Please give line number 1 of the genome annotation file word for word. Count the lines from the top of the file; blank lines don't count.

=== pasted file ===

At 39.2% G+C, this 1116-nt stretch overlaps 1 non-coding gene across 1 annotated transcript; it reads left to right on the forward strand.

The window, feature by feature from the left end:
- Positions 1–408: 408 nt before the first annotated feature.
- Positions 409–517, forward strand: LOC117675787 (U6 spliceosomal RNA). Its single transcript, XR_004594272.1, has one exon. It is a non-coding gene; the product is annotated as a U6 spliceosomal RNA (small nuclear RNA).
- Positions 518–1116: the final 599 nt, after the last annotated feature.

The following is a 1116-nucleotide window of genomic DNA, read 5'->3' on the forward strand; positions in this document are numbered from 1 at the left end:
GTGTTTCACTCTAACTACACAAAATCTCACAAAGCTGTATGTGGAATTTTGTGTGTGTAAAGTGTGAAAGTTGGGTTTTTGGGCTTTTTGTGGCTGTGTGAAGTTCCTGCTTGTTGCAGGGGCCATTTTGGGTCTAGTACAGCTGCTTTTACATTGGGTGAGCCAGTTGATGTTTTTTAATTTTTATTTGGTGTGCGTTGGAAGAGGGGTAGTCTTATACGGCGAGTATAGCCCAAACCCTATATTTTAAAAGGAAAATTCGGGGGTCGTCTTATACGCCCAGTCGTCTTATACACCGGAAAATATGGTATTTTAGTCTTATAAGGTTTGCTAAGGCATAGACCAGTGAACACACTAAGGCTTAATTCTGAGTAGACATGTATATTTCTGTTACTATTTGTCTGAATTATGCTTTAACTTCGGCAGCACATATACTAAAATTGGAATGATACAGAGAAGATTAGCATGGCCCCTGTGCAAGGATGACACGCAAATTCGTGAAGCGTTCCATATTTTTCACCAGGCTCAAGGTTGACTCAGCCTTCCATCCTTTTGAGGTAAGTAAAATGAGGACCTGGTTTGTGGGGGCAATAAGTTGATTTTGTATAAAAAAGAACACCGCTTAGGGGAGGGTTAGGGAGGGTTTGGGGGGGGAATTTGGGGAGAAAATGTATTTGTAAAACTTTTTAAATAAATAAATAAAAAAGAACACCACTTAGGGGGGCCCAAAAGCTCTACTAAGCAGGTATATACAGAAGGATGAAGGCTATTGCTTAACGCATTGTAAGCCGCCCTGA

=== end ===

At 39.2% G+C, this 1116-nt stretch overlaps 1 non-coding gene across 1 annotated transcript; it reads left to right on the forward strand.